In Chapter 7, we are told: "After these things, in the year of Artaxerxes king of Persia, Ezra…" We just fast-forwarded about 50 years in time to around 457, and now, finally, we hear about the man the book is named after, Ezra. King Artaxerxes sends Ezra to Jerusalem with a mountain of gold, silver, and animals for sacrifices to God. We are not explicitly told why he is doing this at first, but his decree sounds a lot like Cyrus' decree in Chapter 1. Ezra records a detailed letter from the king to all the nations in the Western half of his kingdom that encourages God's people to return and sets them up with no taxes. Here is Ezra's response to the king's actions.
Ezra 7:27–28 (ESV) — 27 Blessed be the Lord, the God of our fathers, who put such a thing as this into the heart of the king, to beautify the house of the Lord that is in Jerusalem, 28 and who extended to me his steadfast love before the king and his counselors, and before all the king's mighty officers. I took courage, for the hand of the Lord my God was on me, and I gathered leading men from Israel to go up with me.
We see one critical point repeated throughout the majority of this book: It was God who worked to bring about the re-establishment and beautification of his temple. The kings Cyrus, Darius, and Artaxerxes were compelled to provide what is needed to build the temple and beautify it. God's hand is written all over the restoration that comes from the kings of Persia.
God's Restores His Word
But Ezra's coming wasn't so much about beautifying the temple as it was about teaching the law of God. Listen to what the text says about Ezra in verse 6 of Chapter 7.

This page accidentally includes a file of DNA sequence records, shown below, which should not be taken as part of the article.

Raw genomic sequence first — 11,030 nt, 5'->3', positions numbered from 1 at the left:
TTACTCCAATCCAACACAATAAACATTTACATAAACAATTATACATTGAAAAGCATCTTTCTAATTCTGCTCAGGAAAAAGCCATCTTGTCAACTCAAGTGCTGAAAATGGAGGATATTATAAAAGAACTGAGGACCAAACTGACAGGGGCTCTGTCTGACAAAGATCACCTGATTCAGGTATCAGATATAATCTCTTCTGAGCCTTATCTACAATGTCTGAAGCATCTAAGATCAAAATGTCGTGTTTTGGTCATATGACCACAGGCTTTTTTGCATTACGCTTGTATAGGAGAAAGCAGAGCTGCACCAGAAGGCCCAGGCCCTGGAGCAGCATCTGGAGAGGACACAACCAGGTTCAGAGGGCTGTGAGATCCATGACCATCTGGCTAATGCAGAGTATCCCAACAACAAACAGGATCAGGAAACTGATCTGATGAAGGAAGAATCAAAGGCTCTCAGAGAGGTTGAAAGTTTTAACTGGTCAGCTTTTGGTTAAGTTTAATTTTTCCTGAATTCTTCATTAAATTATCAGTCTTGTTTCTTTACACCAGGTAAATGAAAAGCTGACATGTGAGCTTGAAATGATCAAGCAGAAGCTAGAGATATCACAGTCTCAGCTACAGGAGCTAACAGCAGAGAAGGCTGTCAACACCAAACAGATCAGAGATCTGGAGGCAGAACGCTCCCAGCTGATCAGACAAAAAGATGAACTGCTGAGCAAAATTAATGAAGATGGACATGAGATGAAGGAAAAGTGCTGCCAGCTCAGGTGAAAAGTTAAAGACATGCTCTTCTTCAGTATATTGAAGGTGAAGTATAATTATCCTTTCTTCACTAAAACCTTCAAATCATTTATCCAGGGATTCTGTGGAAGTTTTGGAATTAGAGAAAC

Ezra 7:6 (ESV) — 6 this Ezra went up from Babylonia. He was a scribe skilled in the Law of Moses that the Lord, the God of Israel, had given, and the king granted him all that he asked, for the hand of the Lord his God was on him.
Here we see that God is using the king to send Ezra for a particular purpose. Did you catch the purpose? That purpose is more clearly laid out in Nehemiah, but notice that it is repeated in verse 10.
Ezra 7:10 (ESV) — 10 For Ezra had set his heart to study the Law of the Lord, and to do it and to teach his statutes and rules in Israel.
God has sent Ezra to preach to the people of God and teach them the word. Many Jewish sects of Jesus' day (Pharisees, Sadducees, and scribes) claimed that their religious schooling stemmed from Ezra. 7:26 says Ezra established God's law for all of the people west of the Euphrates. All of them were supposed to abide by the law of God (26). God made his law equal to the king's law at that time. The word of God was going to spread so that all could see and understand the wisdom and power of God. The king's words and Gods' law had such an impact that those who at one time had opposed Judah (4:7-23) were now supporters as well (8:36).
God's Restores His People
When Ezra arrives and begins teaching the law to the people, something amazing happened.